Thrilling! But No Sequel, Please

I just sat through a nail-biting, emotionally exhausting two
hour TV movie.  The opening ten minutes were especially
nerve-wracking.  The film begins with elderly Floridians squinting at
their butterfly ballots, then stabbing at the ,
scary music playing, over and over, as they vote by accident for Pat Buchanan.  Think of the shower scene in
Psycho with your grandmother instead of Janet Leigh. Even more
exciting: would the panting, lurching advance man catch up with Al Gore before
he walked onstage to concede?

Maybe not everybody would find this as thrilling.  But Recount, which airs on HBO
this Sunday, is one of the better political movies I've ever seen.
 It "gets" the motives and methods of political players better
than anything in years.  More relevant to the work of the Brennan Center,
it brings to life the ways our elections can go wrong, and the rickety and
often corrupt machinery by which we still cast and count votes.

(Full disclosure: I am an old colleague and friend of Ron
Klain, the protagonist; I see GOP lawyer Ben Ginsberg at the beach many
summers; and I go duck hunting with James Baker every year.  Well, that
part isn't true. But like anyone involved in politics, back then I had a
rooting interest in the outcome of the recount.) 

The narrative crackles and does a good job portraying the
legal machinations that led to the Supreme Court's 5-4 intervention to
stop the counting, thus making George W. Bush President.  It's all
here, from the "Brooks Brothers riot" in which Republican
congressional staffers shut down the counting in Miami, to the frenzied efforts
to read and understand the Supreme Court opinion that announced its reasoning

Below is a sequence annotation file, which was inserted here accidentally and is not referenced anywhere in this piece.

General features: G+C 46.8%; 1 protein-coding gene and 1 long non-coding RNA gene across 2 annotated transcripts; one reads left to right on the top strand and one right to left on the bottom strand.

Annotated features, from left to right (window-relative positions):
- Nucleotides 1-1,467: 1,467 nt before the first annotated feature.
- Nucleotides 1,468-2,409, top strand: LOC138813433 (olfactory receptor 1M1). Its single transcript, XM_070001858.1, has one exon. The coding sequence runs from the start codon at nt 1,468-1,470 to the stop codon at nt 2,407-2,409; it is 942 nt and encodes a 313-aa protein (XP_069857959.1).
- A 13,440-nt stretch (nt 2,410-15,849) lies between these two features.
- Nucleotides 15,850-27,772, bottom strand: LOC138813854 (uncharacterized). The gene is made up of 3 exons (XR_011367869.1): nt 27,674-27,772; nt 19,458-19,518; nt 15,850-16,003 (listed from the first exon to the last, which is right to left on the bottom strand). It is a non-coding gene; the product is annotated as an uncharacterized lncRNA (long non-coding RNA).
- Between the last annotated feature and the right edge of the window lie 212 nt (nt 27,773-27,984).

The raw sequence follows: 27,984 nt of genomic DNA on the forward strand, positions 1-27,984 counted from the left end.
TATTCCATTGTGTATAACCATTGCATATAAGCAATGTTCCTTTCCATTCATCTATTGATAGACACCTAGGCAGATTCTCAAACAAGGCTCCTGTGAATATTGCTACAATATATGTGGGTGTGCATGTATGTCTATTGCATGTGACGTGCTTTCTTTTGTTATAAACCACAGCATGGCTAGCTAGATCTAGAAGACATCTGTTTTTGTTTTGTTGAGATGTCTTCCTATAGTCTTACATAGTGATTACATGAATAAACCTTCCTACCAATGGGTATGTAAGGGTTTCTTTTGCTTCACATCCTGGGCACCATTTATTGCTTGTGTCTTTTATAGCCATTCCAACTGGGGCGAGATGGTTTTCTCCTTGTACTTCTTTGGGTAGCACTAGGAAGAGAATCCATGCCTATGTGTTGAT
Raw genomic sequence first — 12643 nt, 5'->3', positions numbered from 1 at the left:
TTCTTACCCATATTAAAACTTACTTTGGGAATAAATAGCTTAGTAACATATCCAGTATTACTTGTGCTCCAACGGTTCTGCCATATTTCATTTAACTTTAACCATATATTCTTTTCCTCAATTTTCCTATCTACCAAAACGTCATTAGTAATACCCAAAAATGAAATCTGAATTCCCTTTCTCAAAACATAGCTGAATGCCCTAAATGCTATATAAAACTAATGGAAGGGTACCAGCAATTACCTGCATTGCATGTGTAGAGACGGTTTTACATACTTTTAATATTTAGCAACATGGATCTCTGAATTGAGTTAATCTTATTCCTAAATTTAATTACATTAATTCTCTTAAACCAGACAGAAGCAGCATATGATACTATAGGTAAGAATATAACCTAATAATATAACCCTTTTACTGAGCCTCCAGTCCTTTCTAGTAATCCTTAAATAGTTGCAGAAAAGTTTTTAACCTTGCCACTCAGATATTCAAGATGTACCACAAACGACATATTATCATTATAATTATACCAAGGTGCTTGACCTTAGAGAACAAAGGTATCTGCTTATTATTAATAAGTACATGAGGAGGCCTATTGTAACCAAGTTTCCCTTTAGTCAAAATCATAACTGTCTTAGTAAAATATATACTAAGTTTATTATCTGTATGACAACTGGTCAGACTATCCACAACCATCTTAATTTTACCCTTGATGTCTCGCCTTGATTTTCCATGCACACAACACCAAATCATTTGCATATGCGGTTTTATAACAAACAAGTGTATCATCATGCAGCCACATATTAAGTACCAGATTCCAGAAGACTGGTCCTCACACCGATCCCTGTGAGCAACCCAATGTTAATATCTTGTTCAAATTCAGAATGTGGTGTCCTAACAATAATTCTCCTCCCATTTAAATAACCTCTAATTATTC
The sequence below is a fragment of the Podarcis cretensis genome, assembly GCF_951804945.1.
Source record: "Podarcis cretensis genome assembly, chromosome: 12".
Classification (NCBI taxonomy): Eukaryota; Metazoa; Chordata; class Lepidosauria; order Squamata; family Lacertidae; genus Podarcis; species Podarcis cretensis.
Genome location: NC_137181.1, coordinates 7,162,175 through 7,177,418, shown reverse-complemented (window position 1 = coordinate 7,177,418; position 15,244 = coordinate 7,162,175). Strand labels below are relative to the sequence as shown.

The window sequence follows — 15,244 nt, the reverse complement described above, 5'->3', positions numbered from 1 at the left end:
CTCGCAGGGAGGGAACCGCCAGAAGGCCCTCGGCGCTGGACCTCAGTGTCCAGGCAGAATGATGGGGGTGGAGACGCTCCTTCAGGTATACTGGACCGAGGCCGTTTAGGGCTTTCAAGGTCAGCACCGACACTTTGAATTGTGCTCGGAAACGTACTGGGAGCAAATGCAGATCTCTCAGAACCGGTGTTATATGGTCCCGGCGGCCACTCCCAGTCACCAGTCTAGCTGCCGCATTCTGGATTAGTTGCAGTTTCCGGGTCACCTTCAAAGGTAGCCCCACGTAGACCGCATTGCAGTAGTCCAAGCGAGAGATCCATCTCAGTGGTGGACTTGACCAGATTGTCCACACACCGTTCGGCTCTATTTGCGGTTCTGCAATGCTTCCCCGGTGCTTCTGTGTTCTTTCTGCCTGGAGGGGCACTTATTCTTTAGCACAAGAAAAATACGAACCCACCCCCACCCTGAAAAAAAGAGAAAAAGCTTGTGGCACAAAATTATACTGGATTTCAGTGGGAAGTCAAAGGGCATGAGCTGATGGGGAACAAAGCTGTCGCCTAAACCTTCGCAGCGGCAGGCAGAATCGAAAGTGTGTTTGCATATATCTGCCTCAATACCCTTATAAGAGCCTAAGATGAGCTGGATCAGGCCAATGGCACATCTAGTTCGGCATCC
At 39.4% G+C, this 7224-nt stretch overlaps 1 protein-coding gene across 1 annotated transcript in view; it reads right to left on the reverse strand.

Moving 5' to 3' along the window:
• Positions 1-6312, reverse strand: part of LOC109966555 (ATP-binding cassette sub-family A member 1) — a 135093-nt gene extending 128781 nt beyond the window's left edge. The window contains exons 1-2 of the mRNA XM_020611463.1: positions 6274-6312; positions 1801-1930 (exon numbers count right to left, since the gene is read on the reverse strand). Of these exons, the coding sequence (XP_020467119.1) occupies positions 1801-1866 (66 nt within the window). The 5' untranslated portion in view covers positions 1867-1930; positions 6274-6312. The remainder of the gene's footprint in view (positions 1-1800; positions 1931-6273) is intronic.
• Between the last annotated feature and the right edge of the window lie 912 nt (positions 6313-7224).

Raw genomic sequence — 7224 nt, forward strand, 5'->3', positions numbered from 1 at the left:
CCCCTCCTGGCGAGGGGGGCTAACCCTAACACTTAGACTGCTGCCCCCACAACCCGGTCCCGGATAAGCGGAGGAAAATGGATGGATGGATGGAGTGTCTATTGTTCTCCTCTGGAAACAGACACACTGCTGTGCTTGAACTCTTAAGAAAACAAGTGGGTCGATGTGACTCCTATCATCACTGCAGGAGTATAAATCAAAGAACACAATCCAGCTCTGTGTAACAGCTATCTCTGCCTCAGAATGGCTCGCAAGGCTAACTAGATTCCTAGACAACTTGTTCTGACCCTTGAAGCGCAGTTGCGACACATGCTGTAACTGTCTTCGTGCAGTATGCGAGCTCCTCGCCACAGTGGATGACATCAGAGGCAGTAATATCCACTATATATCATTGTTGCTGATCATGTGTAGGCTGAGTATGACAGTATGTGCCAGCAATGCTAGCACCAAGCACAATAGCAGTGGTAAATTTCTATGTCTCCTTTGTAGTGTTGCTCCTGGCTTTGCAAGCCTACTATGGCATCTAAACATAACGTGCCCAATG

only applied to this case.  The acting is terrific, and the dialogue is
sharp and as profane as real life politics (and HBO).

More relevant to today, Recount shows the scary and
appalling flaws in the election itself, before the world ever heard of a
"hanging chad."  One example: the lawyers discover with horror
that Florida has purged 20,000 suspected felons from the rolls, many of whom
were actually
fully eligible
to vote.  Not surprisingly, the voting machine problems
turn out to be worse in poorer counties.  Election administration is rife
with partisanship and amateurism.  Even the flaws in ballot design are
well portrayed.  It is a little known fact that across America, counties
each design their own ballots.  The well-meaning but hamfisted effort to
make the type large enough for elderly voters led to the butterfly
ballot.  In all, in 2000, according to the best study,
millions of votes were lost in Florida and elsewhere due to bad voter lists and
problems with the polls.

There has been some progress since then, but we are far from
running a sleek electoral machine. The new electronic machines that replaced
creaky Votomatics are far more at risk for fraud, without audits and a paper
trail.  There are now statewide voter lists, which is good, but they are
prone to error - over the past two years, the Brennan Center has worked
to keep states from disenfranchising hundreds of thousands due to typos
on the lists
. And we still place far too much of the burden on voters to
get and stay registered.  The Florida governor who replaced Jeb Bush,
Republican Charlie Crist, took strong steps to curb
felony disenfranchisement
there, but many people who should be able to vote
cannot.  Much needs to be done to move toward universal voter registration,
where the government makes sure every eligible citizen can vote, and every vote
is properly counted.  

Recount is a terrific film. But I'm not craving
a sequel.

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